Presbyterian republicans on stage…

A FESTIVAL in Saintfield is celebrating the battle that took place there in the 1798 United Irishmen’s rebellion. This year, it is exploring the role of the Dissenters (mainly Presbyterians) in the uprising, and includes a play in Ulster-Scots. Vivien Hewitt, who wrote it, said: “Although fictional, the play is heavily based on the facts and community memories of those few June days in 1798 when the Ulster-Scots imagination caught fire and believed it would be possible to transform Ireland into an American-style republic.”From the Irish News:

Festival will highlight Ulste-Scots 1798 role

By Claire Simpson

Protestant, Catholic and Dissenter were encouraged to “think outside the box” when they united in 1798, according to organisers of a new event marking the Battle of Saintfield. Claire Simpson reports

A festival to commemorate the 1798 rebellion aims to shed some light on the role Ulster-Scots played in the conflict.

The Liberty Days festival in Saintfield, Co Down, which is launched today (Thursday), will include music, dance and drama as well as a re-enactment of the Battle of Saintfield.

Although a prototype reenactment was held last year it will be the first time the full mock fight has been open to the public.

Due to run all weekend the festival also boasts the first performance of a new play on the United Irishmen rebellion.

A procession will walk down the town’s main street on Saturday culminating in a wreath-laying ceremony on York Island.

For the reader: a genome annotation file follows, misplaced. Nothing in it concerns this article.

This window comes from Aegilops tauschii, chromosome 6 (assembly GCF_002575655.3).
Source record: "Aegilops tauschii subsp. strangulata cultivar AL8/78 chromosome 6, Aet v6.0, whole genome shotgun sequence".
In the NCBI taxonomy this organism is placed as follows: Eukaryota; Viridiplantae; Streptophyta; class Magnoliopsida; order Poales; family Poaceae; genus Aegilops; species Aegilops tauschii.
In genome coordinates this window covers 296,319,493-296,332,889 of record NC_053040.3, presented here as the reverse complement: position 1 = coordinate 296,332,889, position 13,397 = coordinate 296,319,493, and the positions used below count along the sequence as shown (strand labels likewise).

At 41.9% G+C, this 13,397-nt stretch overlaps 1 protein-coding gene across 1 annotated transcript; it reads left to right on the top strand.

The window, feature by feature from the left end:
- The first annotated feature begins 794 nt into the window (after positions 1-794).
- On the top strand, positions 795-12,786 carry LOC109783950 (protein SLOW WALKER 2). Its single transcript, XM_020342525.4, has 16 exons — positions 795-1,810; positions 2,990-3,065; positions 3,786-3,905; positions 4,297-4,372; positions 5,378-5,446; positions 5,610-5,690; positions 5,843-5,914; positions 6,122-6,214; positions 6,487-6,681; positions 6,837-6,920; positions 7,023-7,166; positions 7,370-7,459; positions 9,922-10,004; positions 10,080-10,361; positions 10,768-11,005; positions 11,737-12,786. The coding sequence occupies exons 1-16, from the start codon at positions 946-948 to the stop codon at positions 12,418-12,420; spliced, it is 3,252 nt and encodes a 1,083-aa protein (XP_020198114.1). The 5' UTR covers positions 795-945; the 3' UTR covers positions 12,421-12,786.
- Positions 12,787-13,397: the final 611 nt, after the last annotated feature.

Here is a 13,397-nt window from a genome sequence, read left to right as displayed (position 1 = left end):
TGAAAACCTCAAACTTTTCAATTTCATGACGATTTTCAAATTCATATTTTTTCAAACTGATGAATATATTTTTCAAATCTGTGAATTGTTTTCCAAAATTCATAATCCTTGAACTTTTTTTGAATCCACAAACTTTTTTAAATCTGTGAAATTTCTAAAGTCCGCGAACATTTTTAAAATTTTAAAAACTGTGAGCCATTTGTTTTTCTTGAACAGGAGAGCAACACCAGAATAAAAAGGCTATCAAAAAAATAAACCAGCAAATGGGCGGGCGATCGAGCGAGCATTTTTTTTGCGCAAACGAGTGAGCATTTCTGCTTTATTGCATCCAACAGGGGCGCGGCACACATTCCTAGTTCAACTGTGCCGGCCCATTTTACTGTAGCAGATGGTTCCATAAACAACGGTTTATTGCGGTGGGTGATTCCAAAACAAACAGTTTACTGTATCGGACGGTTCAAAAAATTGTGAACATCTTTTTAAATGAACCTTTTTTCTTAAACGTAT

Organiser Vivien Hewitt said the idea for the festival had been mooted many years ago.

“Last year we made a film about the 1798 rebellion and the festival came out of that,” she said.

“It is very much a cross-community event – we want people to have fun with history.

“I know the United Irishmen rebellion was not a fun time but it was wonderful and colourful and exciting for the people involved.

“It encouraged Irishmen to think outside the box – something we should do today.”

Ms Hewitt said the play, called Who Dares to Speak, would be performed in Ulster-Scots and had been extensively researched.

“It is about human stories and human beings and what happens to them in a civil war,” she said.

“I think we have got past the idea that one side is right and the other is wrong.

“It is not a history lesson, it is a day in the life.”

Ms Hewitt, who wrote the play, said it aimed to reflect the mixture of idealism and confusion surrounding the rebellion.

“Although fictional, the play is heavily based on the facts and community memories of those few June days in 1798 when the Ulster-Scots imagination caught fire and believed it would be

possible to transform Ireland into an American-style republic,” Ms Hewitt said.